Upon putting the bleem! disc in the Dreamcast a title screen comes up while the disc is being read. Since bleem! comes with no written instructions, the programmers saw fit to provide four separate information pages (correlating to the A, B, X, and Y buttons on the controller) which can be accessed from the title screen if you wish. The most important of those pages is the advice screen on how -- once you're in the game itself -- to set up the controller for playing Gran Turismo 2. The setup they recommend for the DC controller is certainly the best way to do it.
Once you have looked at the preliminary screen(s), you can take out the bleem! disc and put in your own Gran Turismo 2 Arcade or Simulation Mode disc (you might want to start with the Arcade disc since it has the intro movie on it), then press the start button on your controller. Yes, you need to own your very own GT2 disc -- it doesn't come free with the $5.95 bleem! disc! From this point out you will see what's on the GT2 disc -- intro movie and all. Right from the start, Gran Turismo revs you up for a very good racing experience. The intro is fun to watch and there's no video-stutter to be found -- so far, so good. As you scoot through the menus, the screen changes occur at a rapid pace, just as they would when playing the disc on a PlayStation. A good place to go first is the options menu where you can set up your controller buttons. It's actually a piece of cake to accomplish this task, so don't sweat it.
After seeing a couple more screens you will get to pick a vehicle (class A offers the really fast ones) and then select an automatic or manual transmission. Pick your track, and it's off to the races.
Before I go into discussing the Dreamcast bleem! graphics enhancements, I must tell you that after I first played Gran Turismo 2 on my Dreamcast, I took out the disc and put it in my PlayStation for the sake of comparison. What I saw on my Playstation really shocked me. I was looking at a pixellated, grainy-looking, washed-out videogame that I -- just a year before -- used to think of as a graphics showcase. It truly looks pathetic compared to all those fancy Dreamcast racing games I have been enjoying lately -- namely Test Drive Le Mans, F355, Sega GT, and MSR. The lettering on the cars was hard to make out, some of the signs from a distance appear to have blobs instead of words, and the roads and much of the scenery look like a pixelated mess. Other graphical shortcomings include pop-up (or reverse pop-up which is especially noticeable in the review mirror) and occasional seams in the tracks and on the cars that tend to detract from the overall look of the game.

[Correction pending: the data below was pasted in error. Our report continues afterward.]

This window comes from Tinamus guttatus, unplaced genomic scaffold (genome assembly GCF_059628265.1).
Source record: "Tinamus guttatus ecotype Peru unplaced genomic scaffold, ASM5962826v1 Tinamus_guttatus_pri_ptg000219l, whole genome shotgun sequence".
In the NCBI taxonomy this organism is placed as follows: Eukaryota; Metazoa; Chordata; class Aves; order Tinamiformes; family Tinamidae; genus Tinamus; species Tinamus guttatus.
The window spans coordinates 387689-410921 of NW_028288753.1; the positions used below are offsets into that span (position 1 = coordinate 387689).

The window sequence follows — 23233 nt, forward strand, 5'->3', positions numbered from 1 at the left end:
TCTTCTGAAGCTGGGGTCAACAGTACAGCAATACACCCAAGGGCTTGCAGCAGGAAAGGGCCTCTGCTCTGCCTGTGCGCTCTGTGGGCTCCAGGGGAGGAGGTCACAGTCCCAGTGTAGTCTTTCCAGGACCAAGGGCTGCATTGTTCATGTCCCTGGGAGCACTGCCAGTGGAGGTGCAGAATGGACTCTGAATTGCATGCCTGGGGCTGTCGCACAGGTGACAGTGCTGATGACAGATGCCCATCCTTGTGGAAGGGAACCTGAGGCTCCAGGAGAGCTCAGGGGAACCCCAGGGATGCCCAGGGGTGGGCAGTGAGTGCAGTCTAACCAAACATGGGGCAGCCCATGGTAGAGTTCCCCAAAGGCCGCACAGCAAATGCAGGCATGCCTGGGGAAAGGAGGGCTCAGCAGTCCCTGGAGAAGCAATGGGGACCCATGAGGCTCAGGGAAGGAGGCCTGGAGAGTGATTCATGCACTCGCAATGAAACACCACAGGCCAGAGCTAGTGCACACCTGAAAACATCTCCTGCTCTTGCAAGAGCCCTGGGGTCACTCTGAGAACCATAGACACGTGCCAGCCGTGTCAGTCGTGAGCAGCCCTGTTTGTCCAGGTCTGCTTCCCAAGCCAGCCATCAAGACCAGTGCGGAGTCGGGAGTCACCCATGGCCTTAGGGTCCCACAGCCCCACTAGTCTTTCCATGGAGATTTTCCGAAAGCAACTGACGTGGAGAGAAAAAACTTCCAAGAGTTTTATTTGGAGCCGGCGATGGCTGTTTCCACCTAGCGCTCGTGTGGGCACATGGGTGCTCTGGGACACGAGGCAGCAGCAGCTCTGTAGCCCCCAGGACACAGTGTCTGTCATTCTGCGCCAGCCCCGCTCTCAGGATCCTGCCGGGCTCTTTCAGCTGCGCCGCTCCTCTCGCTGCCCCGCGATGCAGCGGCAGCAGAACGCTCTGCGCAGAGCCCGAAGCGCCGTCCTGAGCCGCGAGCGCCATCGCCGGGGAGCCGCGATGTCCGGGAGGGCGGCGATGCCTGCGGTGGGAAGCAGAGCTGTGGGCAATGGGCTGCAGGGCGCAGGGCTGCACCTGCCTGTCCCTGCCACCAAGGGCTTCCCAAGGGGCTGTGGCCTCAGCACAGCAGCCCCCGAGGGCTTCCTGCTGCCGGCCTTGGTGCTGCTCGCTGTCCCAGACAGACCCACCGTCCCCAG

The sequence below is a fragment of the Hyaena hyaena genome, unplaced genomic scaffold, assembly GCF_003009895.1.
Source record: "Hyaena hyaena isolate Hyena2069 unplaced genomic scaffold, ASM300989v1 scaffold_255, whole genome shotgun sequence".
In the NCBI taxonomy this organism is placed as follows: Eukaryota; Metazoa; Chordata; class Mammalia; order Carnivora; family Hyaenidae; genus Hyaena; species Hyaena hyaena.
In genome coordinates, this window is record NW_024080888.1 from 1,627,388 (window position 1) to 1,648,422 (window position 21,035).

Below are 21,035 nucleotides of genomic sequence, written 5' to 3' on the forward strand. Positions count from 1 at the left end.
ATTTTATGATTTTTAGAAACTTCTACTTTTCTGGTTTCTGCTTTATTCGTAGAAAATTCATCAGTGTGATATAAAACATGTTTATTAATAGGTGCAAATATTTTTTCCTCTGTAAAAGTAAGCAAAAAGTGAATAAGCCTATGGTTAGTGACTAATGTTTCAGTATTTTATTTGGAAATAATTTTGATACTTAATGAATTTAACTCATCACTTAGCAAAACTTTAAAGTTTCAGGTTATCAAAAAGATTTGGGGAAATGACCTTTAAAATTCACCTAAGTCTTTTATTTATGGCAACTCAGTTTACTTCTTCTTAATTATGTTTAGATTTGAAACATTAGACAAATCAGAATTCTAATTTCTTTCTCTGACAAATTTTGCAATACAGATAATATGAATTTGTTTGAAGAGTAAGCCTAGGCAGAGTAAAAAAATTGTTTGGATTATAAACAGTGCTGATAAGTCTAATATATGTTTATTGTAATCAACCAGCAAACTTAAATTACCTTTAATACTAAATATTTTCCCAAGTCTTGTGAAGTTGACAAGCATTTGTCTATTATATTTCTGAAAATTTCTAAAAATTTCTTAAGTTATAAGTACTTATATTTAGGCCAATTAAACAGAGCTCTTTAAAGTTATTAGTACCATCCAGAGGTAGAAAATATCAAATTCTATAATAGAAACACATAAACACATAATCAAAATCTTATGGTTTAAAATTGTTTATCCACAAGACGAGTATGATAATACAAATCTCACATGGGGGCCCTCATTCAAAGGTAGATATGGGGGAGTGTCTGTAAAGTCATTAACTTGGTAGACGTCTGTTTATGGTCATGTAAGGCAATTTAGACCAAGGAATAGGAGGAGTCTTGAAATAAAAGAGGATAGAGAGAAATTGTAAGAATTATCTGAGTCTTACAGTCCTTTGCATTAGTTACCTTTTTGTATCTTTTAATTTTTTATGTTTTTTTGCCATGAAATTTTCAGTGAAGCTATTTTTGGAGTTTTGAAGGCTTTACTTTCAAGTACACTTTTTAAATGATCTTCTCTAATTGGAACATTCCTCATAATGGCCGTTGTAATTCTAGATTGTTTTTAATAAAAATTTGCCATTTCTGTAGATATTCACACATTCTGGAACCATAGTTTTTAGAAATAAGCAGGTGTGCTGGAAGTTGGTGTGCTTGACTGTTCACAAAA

Bleem! has cleaned up the graphics in such a dramatic way that it's really hard to believe that it's the same game. The roads look cleaner, the scenery looks well-defined, and the cars -- oh man -- the cars look so much better! I should also mention that the reflections on the cars are much sharper -- maybe they should have called it gleam instead of bleem! Get the VGA adaptor cord for your Dreamcast and you're in for a real treat. If you're wondering about the frame-rate, it's still cranking through at 30 frames-per-second and there's not even a hint of slowdown. GT2 has not been hindered in any way -- no doubt about it.
VMU game saves are easy to pull off by going to the Options menu. The GT2 menu shows that you can access either a left controller memory card (DC controller port 1) or right controller memory card (DC controller port 2). This feature may come in handy if you're using a PlayStation controller adapter (with no memory card plug) in port 1.